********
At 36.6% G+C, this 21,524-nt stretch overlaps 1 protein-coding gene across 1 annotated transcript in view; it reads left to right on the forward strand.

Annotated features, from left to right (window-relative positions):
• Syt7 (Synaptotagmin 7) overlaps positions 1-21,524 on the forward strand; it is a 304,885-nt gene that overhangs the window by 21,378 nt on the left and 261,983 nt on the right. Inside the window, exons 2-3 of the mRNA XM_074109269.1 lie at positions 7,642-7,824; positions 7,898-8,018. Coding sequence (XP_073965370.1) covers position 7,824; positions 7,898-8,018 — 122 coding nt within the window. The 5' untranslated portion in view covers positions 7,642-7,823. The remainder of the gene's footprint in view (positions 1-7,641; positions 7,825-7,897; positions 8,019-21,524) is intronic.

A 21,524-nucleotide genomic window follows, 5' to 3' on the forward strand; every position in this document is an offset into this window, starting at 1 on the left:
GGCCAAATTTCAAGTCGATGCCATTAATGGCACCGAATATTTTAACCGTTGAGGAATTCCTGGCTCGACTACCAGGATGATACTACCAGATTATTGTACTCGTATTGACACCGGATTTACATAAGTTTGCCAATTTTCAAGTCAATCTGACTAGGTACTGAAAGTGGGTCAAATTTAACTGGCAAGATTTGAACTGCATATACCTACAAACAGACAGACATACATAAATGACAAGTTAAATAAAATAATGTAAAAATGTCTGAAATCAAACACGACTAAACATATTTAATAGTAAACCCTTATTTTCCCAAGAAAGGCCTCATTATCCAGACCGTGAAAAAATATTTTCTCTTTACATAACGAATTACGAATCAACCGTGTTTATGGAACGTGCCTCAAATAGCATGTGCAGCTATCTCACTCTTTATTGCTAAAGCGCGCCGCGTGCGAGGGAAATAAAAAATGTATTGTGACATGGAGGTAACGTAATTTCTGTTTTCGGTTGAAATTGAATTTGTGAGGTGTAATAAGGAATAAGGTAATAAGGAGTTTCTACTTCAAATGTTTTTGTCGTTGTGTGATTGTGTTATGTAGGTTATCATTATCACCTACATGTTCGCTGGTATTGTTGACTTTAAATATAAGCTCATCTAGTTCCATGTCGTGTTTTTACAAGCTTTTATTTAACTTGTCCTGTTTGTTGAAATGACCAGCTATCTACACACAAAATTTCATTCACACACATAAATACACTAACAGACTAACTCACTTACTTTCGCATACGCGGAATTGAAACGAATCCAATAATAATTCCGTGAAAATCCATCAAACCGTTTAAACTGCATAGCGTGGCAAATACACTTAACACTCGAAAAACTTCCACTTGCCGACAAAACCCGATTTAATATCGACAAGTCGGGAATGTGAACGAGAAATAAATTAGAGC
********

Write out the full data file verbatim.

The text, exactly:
At 36.6% G+C, this 21,524-nt stretch overlaps 1 protein-coding gene across 1 annotated transcript in view; it reads left to right on the forward strand.

Annotated features, from left to right (window-relative positions):
• Syt7 (Synaptotagmin 7) overlaps positions 1-21,524 on the forward strand; it is a 304,885-nt gene that overhangs the window by 21,378 nt on the left and 261,983 nt on the right. Inside the window, exons 2-3 of the mRNA XM_074109269.1 lie at positions 7,642-7,824; positions 7,898-8,018. Coding sequence (XP_073965370.1) covers position 7,824; positions 7,898-8,018 — 122 coding nt within the window. The 5' untranslated portion in view covers positions 7,642-7,823. The remainder of the gene's footprint in view (positions 1-7,641; positions 7,825-7,897; positions 8,019-21,524) is intronic.

A 21,524-nucleotide genomic window follows, 5' to 3' on the forward strand; every position in this document is an offset into this window, starting at 1 on the left:
GGCCAAATTTCAAGTCGATGCCATTAATGGCACCGAATATTTTAACCGTTGAGGAATTCCTGGCTCGACTACCAGGATGATACTACCAGATTATTGTACTCGTATTGACACCGGATTTACATAAGTTTGCCAATTTTCAAGTCAATCTGACTAGGTACTGAAAGTGGGTCAAATTTAACTGGCAAGATTTGAACTGCATATACCTACAAACAGACAGACATACATAAATGACAAGTTAAATAAAATAATGTAAAAATGTCTGAAATCAAACACGACTAAACATATTTAATAGTAAACCCTTATTTTCCCAAGAAAGGCCTCATTATCCAGACCGTGAAAAAATATTTTCTCTTTACATAACGAATTACGAATCAACCGTGTTTATGGAACGTGCCTCAAATAGCATGTGCAGCTATCTCACTCTTTATTGCTAAAGCGCGCCGCGTGCGAGGGAAATAAAAAATGTATTGTGACATGGAGGTAACGTAATTTCTGTTTTCGGTTGAAATTGAATTTGTGAGGTGTAATAAGGAATAAGGTAATAAGGAGTTTCTACTTCAAATGTTTTTGTCGTTGTGTGATTGTGTTATGTAGGTTATCATTATCACCTACATGTTCGCTGGTATTGTTGACTTTAAATATAAGCTCATCTAGTTCCATGTCGTGTTTTTACAAGCTTTTATTTAACTTGTCCTGTTTGTTGAAATGACCAGCTATCTACACACAAAATTTCATTCACACACATAAATACACTAACAGACTAACTCACTTACTTTCGCATACGCGGAATTGAAACGAATCCAATAATAATTCCGTGAAAATCCATCAAACCGTTTAAACTGCATAGCGTGGCAAATACACTTAACACTCGAAAAACTTCCACTTGCCGACAAAACCCGATTTAATATCGACAAGTCGGGAATGTGAACGAGAAATAAATTAGAGC